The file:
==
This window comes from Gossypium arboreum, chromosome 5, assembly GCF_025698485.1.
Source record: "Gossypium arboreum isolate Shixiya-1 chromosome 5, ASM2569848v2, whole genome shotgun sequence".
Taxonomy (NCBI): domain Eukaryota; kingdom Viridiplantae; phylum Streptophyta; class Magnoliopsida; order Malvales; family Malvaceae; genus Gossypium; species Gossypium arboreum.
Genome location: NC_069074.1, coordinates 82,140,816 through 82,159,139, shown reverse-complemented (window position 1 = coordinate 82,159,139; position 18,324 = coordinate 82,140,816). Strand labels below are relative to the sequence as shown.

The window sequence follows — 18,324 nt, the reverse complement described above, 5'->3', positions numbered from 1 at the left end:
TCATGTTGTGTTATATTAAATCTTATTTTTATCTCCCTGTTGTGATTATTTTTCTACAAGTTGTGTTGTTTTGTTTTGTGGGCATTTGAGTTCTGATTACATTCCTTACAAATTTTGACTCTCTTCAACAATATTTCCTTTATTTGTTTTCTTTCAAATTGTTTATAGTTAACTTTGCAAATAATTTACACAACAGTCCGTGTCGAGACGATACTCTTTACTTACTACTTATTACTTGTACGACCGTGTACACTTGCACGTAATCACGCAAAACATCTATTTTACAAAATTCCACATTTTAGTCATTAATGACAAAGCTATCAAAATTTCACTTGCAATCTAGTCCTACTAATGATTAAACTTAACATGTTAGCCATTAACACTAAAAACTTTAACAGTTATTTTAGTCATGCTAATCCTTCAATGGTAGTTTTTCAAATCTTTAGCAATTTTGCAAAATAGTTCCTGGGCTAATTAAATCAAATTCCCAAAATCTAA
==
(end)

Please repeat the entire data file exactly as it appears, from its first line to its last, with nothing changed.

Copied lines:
This window comes from Gossypium arboreum, chromosome 5, assembly GCF_025698485.1.
Source record: "Gossypium arboreum isolate Shixiya-1 chromosome 5, ASM2569848v2, whole genome shotgun sequence".
Taxonomy (NCBI): domain Eukaryota; kingdom Viridiplantae; phylum Streptophyta; class Magnoliopsida; order Malvales; family Malvaceae; genus Gossypium; species Gossypium arboreum.
Genome location: NC_069074.1, coordinates 82,140,816 through 82,159,139, shown reverse-complemented (window position 1 = coordinate 82,159,139; position 18,324 = coordinate 82,140,816). Strand labels below are relative to the sequence as shown.

The window sequence follows — 18,324 nt, the reverse complement described above, 5'->3', positions numbered from 1 at the left end:
TCATGTTGTGTTATATTAAATCTTATTTTTATCTCCCTGTTGTGATTATTTTTCTACAAGTTGTGTTGTTTTGTTTTGTGGGCATTTGAGTTCTGATTACATTCCTTACAAATTTTGACTCTCTTCAACAATATTTCCTTTATTTGTTTTCTTTCAAATTGTTTATAGTTAACTTTGCAAATAATTTACACAACAGTCCGTGTCGAGACGATACTCTTTACTTACTACTTATTACTTGTACGACCGTGTACACTTGCACGTAATCACGCAAAACATCTATTTTACAAAATTCCACATTTTAGTCATTAATGACAAAGCTATCAAAATTTCACTTGCAATCTAGTCCTACTAATGATTAAACTTAACATGTTAGCCATTAACACTAAAAACTTTAACAGTTATTTTAGTCATGCTAATCCTTCAATGGTAGTTTTTCAAATCTTTAGCAATTTTGCAAAATAGTTCCTGGGCTAATTAAATCAAATTCCCAAAATCTAA